To shift the systems that have brought us to this convergence of challenges, an effort on the scale of that proposed and accomplished by Eisenhower and Kennedy can begin the process of again changing the landscape of the nation.

During the 1996 presidential race, both Bill Clinton and Ross Perot called for a significant increase in federal investment over what President George H.W. Bush had done in what many economists called the foundation of the nation’s economy: transportation and communication infrastructure, as well as water and sewer systems.

This was echoed later by President Barack Obama, who launched the Build America Investment Initiative that instructed executive branch agencies to take steps to bring private sector capital and investment to bear on improving our nation’s roads, bridges and broadband networks. In some ways, this echoed Bush’s 1992 Infrastructure Privatization executive order.

President Biden can go many steps forward by crafting an approach that focuses on building resilience into new public works projects to withstand the disturbances that come from extreme weather events due to a shifting climate. This can, at the same time, create a better transportation infrastructure that takes advantage of renewable energy sources and supports private initiatives, such as General Motors’ recent announcement that it will have an all-electric fleet by 2035.

Such a step would lead to the creation of an electrified recharging infrastructure across the nation. This can be complemented by urban multi-modal transportation that provides options for easy and accessible alternatives to short intra-city travel distances, with efficiency driven by smart technology. Longer distance inter-city travel has much opportunity for expansion by upgrading transportation corridors to support high-speed rail, which is already common in many other parts of the world.

These and other public works challenges can take the uncertain climate future into account while significantly reducing the country’s greenhouse gas emissions.

Bipartisan support possible

A well-crafted public works bill can draw bipartisan support. There is no state or territory that is not facing degrading infrastructure.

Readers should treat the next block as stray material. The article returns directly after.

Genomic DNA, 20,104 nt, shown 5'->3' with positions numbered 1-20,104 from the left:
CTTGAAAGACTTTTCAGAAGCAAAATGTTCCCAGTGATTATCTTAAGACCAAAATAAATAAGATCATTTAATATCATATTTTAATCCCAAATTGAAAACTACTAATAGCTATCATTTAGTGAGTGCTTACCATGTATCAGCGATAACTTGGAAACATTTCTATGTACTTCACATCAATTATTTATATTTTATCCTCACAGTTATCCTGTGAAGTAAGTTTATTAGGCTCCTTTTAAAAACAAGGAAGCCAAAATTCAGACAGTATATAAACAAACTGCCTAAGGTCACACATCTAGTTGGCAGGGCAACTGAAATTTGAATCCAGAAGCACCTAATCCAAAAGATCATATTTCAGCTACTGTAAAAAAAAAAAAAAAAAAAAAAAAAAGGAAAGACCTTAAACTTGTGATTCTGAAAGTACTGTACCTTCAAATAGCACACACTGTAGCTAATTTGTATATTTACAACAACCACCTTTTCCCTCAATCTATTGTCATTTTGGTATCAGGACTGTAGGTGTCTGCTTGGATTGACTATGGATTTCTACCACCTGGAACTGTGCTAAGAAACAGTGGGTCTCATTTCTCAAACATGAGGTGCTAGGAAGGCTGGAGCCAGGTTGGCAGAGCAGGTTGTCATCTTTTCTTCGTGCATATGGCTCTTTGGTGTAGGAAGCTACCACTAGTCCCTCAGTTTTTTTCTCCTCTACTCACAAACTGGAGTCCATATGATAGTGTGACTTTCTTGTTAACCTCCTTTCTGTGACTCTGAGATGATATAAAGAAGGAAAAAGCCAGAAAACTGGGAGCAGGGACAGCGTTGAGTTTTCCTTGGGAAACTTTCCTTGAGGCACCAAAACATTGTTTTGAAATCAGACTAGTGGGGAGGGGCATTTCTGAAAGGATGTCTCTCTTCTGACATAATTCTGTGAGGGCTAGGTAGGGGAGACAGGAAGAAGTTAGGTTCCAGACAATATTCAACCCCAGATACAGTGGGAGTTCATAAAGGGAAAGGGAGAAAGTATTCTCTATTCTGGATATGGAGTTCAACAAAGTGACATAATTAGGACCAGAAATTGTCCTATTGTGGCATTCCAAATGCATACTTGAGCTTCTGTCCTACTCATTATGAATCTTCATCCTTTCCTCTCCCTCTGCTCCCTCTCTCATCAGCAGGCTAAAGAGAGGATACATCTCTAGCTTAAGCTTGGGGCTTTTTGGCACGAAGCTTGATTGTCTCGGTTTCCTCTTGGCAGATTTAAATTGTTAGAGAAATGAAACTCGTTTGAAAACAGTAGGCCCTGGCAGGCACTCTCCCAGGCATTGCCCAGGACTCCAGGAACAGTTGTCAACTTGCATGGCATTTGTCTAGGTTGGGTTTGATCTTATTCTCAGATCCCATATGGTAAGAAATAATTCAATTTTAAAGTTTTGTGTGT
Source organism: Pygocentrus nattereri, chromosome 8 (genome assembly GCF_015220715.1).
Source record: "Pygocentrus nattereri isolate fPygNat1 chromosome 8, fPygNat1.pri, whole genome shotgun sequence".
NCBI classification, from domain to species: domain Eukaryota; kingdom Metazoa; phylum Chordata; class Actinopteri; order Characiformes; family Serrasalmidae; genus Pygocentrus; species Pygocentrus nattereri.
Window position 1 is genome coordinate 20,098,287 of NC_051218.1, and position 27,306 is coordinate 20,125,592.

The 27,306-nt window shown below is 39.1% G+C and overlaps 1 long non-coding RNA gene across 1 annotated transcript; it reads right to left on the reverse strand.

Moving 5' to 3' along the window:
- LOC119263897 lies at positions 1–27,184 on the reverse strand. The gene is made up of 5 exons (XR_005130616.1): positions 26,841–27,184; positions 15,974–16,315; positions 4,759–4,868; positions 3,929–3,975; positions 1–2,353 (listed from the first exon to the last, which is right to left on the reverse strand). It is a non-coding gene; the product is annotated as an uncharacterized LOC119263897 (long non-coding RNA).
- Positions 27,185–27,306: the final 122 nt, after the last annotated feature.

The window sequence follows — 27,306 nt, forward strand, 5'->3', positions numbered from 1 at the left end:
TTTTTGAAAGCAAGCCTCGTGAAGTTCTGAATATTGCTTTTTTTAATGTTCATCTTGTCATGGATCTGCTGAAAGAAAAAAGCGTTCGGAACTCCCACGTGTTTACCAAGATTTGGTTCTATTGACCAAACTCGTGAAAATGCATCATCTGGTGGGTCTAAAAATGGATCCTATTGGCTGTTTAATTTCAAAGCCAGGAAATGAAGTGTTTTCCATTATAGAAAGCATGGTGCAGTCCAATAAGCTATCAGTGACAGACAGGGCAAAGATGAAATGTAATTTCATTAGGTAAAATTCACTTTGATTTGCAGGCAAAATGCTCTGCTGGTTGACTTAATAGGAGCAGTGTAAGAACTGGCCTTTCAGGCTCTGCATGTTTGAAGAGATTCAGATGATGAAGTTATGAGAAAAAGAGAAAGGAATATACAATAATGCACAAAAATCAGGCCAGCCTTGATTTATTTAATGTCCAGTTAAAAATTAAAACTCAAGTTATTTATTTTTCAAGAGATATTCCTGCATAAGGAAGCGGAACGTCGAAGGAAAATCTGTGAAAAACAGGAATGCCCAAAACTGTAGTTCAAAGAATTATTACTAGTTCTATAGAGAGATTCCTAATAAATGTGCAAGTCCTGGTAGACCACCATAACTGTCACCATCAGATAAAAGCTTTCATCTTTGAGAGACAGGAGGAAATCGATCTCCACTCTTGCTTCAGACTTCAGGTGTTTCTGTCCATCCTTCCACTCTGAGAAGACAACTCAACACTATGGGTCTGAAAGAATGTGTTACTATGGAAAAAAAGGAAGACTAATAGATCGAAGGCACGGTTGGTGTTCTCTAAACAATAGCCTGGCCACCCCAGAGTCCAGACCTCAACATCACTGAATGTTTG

In 2016, Michigan’s 21st Century Infrastructure Commission summed up the general acknowledgement by other states that the country’s transportation, water, energy and communication infrastructure is in very bad shape.

This perspective has been supported by Obama’s transportation secretary, Anthony Foxx, who described a “massive infrastructure deficit” that would cripple the U.S. economy.

A recent report by the Volcker Alliance estimates that deferred maintenance on U.S. infrastructure already exceeds $1 trillion, or 5% of the U.S gross domestic product, and that ignoring this reality is a national security issue. This was echoed in a report by the Strategic Foresight Initiative facilitated by the U.S. Federal Emergency Management Agency.

As many analysts have recently posited, Biden must go big or go home. An effort on the scale of Eisenhower’s and Kennedy’s visions for the future is needed now to address the existential challenges of the 21st century. Create a public works initiative that supports a more sustainable economy, retrains and puts people to work, moves us to a more secure energy future and improves the health of our communities and our natural resources.

This effort must also have as an overarching priority addressing the historic inequity of past infrastructure decisions that limited access by marginalized communities across the nation to communication technology, mobility options and clean air and water.

Michael Simpson, of Norwich, is the director of the Resource Management and Administration graduate degree program at Antioch University New England in Keene, N.H.

Valley News

24 Interchange Drive
West Lebanon, NH 03784


© 2021 Valley News
Terms & Conditions - Privacy Policy